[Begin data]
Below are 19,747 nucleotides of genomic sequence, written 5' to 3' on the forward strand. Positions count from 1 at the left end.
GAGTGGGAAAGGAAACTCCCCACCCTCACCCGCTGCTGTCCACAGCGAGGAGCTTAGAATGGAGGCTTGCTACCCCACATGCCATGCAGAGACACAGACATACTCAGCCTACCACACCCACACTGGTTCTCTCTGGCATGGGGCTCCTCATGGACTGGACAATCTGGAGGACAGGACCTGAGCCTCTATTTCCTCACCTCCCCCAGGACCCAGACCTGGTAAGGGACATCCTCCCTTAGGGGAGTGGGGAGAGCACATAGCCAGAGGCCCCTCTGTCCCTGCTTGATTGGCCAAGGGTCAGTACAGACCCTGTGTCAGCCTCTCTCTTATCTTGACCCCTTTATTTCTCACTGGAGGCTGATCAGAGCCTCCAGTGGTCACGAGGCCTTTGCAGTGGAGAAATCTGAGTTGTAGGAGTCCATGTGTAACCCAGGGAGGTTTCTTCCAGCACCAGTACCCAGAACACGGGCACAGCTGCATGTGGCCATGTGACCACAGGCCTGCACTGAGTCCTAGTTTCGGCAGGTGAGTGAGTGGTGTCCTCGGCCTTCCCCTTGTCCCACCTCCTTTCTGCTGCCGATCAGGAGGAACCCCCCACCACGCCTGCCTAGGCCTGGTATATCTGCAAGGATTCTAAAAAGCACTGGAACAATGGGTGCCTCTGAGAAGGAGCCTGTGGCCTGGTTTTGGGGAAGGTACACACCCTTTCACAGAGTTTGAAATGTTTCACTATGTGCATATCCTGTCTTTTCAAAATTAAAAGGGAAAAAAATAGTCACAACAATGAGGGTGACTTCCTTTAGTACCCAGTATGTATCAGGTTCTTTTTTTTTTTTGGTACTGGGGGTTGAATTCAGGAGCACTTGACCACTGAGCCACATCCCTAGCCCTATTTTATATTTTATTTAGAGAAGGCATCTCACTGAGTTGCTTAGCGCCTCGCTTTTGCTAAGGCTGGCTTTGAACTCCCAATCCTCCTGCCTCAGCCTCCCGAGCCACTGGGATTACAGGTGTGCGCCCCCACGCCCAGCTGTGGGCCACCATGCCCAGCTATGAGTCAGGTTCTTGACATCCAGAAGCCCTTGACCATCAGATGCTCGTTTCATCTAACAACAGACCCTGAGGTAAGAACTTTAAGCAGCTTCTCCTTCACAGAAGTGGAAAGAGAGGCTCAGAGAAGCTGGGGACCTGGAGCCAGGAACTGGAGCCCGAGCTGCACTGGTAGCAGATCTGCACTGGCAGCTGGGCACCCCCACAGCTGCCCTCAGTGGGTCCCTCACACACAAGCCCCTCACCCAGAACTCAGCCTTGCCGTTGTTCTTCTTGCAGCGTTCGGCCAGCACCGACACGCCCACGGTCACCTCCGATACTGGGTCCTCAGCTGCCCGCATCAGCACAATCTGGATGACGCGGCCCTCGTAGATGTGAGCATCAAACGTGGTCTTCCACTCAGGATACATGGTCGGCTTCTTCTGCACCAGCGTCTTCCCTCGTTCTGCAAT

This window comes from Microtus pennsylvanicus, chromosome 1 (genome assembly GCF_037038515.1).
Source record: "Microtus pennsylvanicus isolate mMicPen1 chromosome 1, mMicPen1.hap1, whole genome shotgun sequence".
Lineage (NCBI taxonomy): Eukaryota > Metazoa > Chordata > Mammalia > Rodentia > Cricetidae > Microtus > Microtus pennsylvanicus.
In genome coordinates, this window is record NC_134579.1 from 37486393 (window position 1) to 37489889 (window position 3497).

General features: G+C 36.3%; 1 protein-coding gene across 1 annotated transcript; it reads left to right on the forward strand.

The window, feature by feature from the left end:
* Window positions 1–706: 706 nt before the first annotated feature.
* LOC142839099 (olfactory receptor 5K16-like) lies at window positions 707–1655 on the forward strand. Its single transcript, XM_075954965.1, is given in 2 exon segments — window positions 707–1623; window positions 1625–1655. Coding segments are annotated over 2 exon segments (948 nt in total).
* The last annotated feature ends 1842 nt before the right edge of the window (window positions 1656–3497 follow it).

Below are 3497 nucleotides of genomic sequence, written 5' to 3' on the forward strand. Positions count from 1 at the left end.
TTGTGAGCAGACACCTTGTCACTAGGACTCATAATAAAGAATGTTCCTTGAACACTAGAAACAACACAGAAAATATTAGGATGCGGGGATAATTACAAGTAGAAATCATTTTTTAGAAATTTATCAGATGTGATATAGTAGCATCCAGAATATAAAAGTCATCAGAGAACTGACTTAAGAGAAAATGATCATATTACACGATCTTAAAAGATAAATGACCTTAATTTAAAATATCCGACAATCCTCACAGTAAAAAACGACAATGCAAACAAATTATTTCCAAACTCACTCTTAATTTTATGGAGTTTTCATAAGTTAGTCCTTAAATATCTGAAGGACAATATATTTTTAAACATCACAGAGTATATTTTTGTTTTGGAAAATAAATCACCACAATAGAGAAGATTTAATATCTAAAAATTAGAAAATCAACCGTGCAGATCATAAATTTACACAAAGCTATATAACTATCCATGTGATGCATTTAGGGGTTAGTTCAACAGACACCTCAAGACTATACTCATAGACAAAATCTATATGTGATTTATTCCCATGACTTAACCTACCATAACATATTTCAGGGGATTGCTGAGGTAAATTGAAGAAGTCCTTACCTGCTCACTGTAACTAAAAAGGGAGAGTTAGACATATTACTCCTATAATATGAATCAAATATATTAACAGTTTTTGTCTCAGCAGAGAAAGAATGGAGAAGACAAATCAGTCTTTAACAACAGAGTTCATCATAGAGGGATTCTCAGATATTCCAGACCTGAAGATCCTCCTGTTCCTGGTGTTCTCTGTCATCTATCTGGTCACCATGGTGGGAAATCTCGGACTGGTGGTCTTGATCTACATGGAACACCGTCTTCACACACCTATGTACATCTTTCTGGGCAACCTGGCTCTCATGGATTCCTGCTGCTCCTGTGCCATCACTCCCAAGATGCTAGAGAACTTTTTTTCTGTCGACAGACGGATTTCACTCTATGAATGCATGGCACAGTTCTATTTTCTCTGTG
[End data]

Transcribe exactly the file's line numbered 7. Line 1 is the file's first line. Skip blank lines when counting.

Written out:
General features: G+C 36.3%; 1 protein-coding gene across 1 annotated transcript; it reads left to right on the forward strand.